Yet the Christie Toby Inclusive Educational Centre (comprising nursery, primary and secondary school section) is just one of the six schools across Rivers State run by Mrs. Toby, who is known to generations of students, especially girls in Rivers State, as the ‘articulate and strict teacher/principal’.

The others are ABEC Secondary School (full boarding), ABEC Day Secondary School, ABEC Nursery and Primary School, Archdeacon Brown Advanced Level Centre (ABALC), Mary Virginia Nursery and Primary School, all through whom Mrs. Toby provides ‘quality and affordable’ education in a country whose education sector remains bedevilled by general  inefficiency and mass failures. As a testimony to the quality of education dispensed in the ABEC schools, their alumni have continued to shine brightly across the global skies. For instance, Ebuka Okwuokonye, a 2009 graduate of ABEC Secondary School is a widely-sought, high profile software development expert who has developed prodiguous software for leading Nigerian institutions including the Bank of Industry, Covenant University, SAHCOL, Elizade Toyota and Diamond Bank.

A thoroughbred teacher, Rivers State-born Dame (Dr) Toby, 75, is reputedly one of the first women in the South-South to obtain a P.hD. in Education. The Ph.D which she obtained from the University of Port Harcourt in 1990 was preceded by a Masters degree in Education from the University of Bath in Britain in 1982, a first degree from the University College, Cardiff in 1978 and National Certificate in Education (NCE) from the Rivers State College of Education in 1975.

A woman committed to fine details, she left huge legacies as a teacher in several schools across Rivers  State, starting in 1963 at age 22. Owing to sheer hard work, she climbed the ladder to the position of principal. Indeed, she is well known in the region for her feats as principal of St. Scholastica Girls’ High School, Bakana, Rivers State  between 1979 to 1981.

To her credit, she not only succeeded in restoring the dignity of the school which lay in physical and reputational ruin, she re-affirmed its status as an all-girl school, enforcing the removal of the male students amidst fierce opposition. Also as principal of the Holy Rosary Secondary School in Port Harcourt (1982 to 1988), she left behind the same legacy of enforcing high standards, innovative administration and discipline. Thus, after retirement form the Rivers State Civil Service as a director and still  burning with the zeal to keep nurturing children, she decided to embark on the journey of running her own schools, not only to continue in the tradition of excellence, but to also realise more of the personal innovativeness she typically weaves into her work with schools but which were sometimes stifled by official  bureaucracies.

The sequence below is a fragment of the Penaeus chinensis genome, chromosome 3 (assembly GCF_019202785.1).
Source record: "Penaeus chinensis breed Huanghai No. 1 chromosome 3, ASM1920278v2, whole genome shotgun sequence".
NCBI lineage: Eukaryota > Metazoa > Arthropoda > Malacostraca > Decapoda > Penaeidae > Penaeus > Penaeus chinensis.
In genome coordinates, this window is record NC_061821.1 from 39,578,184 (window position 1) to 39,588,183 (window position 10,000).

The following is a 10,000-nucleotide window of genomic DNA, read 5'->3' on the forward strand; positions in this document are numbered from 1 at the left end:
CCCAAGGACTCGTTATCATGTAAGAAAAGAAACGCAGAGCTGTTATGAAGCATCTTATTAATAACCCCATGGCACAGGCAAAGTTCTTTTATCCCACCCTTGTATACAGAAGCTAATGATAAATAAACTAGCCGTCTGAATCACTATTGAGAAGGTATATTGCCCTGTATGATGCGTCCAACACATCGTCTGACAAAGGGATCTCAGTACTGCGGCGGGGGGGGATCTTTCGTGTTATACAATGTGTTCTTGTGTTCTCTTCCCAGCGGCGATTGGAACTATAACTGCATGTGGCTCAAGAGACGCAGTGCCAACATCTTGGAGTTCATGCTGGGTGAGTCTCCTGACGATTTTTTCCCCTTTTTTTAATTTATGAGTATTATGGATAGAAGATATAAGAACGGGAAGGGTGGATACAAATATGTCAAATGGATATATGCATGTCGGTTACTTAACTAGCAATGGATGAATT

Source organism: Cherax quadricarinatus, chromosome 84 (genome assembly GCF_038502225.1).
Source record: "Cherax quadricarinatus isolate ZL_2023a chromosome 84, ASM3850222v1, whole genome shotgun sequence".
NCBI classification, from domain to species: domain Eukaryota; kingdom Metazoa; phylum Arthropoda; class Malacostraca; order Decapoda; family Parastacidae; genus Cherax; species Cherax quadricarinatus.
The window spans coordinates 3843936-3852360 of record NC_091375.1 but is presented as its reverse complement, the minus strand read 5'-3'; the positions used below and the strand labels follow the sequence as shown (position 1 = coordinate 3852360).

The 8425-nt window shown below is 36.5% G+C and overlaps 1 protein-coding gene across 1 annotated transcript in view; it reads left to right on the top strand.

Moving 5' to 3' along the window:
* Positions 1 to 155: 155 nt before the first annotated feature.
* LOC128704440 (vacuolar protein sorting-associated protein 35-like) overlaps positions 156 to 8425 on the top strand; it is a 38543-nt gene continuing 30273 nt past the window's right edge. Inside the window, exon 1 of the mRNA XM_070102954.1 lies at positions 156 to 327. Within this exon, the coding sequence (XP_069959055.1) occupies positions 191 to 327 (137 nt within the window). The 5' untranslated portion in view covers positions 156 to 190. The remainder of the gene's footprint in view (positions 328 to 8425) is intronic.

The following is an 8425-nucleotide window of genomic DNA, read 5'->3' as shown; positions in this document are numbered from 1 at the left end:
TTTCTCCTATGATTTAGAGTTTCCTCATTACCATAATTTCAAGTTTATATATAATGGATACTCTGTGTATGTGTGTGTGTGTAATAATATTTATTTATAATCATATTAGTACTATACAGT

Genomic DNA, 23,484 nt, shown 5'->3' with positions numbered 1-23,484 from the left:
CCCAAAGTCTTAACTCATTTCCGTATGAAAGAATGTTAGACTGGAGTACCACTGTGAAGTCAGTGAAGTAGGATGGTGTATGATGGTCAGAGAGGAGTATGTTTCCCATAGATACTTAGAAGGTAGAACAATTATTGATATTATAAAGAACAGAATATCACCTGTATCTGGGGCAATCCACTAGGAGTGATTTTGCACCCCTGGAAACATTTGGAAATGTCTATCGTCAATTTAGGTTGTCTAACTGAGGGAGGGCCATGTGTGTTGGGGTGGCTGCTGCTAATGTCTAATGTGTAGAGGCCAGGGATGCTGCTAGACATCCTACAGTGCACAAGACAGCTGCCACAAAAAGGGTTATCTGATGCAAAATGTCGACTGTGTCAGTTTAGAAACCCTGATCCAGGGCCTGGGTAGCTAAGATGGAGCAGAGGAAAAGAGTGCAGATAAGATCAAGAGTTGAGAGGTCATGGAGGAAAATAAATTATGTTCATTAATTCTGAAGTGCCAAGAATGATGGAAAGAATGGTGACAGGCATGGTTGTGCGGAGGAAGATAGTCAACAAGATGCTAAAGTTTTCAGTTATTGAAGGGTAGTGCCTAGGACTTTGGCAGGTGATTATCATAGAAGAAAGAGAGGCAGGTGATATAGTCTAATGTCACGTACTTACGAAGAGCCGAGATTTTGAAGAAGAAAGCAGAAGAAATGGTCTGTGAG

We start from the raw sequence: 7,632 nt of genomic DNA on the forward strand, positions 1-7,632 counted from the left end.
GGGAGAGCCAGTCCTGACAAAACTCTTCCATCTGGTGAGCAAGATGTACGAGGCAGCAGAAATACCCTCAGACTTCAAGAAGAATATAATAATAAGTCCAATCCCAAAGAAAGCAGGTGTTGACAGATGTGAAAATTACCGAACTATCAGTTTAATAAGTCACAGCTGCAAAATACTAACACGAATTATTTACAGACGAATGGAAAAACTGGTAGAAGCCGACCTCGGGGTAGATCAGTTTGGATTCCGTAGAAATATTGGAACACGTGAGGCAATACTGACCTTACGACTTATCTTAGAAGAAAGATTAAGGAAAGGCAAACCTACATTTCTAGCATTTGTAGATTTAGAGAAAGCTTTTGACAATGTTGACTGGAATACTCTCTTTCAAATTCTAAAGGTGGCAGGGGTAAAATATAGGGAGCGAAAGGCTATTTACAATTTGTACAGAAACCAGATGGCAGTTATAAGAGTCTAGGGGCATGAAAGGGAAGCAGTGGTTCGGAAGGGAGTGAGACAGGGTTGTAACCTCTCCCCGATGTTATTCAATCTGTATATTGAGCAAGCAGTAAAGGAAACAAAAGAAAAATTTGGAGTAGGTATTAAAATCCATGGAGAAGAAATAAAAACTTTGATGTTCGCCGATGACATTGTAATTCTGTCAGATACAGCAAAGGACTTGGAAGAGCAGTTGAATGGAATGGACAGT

Dr. (Mrs) Christie Toby’s legacy however is incomplete without a citing of her profound philanthropy. From driving to Internally Displaced Persons (IDPs) camps across Rivers State and the South East, distributing relief materials during the Civil War as a young woman and a social worker with the World Council of Churches, to providing scholarships to hundreds of indigent students, or supporting young clergymen and assisting widows, Dame Toby, a knight of the Anglican Church has touched uncountable lives and noiselessly so in the last six decades plus.

Regarded as the Mother Teresa of Opobo Town, the grandmother of eight has supported countless persons from inside and outside of her hometown, notably widows, and indigent and childless women. She even founded a philanthropic and social club, the Opubo Bibi Mu Ere Ogbo, to fend for her women. Through these, she has built houses for some, given accommodation to others, or even employment to scores of women and their family members.

Timothy, 35, a young Opobo man rates Mrs Toby as second after God on his reverential scale. How did his path cross with that of this great woman? One day in 2004, as wife of the then deputy governor of Rivers State, Mrs Toby was going home for her mother’s burial. While at the bank of their riverine Opobo Town, she needed porters to carry her loads to her family house. A teenage boy showed up and offered to help in exchange for a few Naira notes. Mrs Toby obliged but afterwards asked why the youngster was at the riverside and not in school at that hour. He reeled out his problems. He was the sixth child of his mother. His father, a Benue man living in Opobo, had sired six of them. After some time, he took his older five siblings and left off to his farmland and new concubine in Benue, leaving behind Timothy and his sick mother. Typically, Dame came to his rescue, sponsoring his education from that point, J.S.S. One, to the university (Rivers State University of Science and Technology) where he read Mass Communications. After graduation while waiting for his  National Youth Service Corps (NYSC), Mrs. Toby again came in, buying him a commercial tricycle so he could sustain himself and his mother.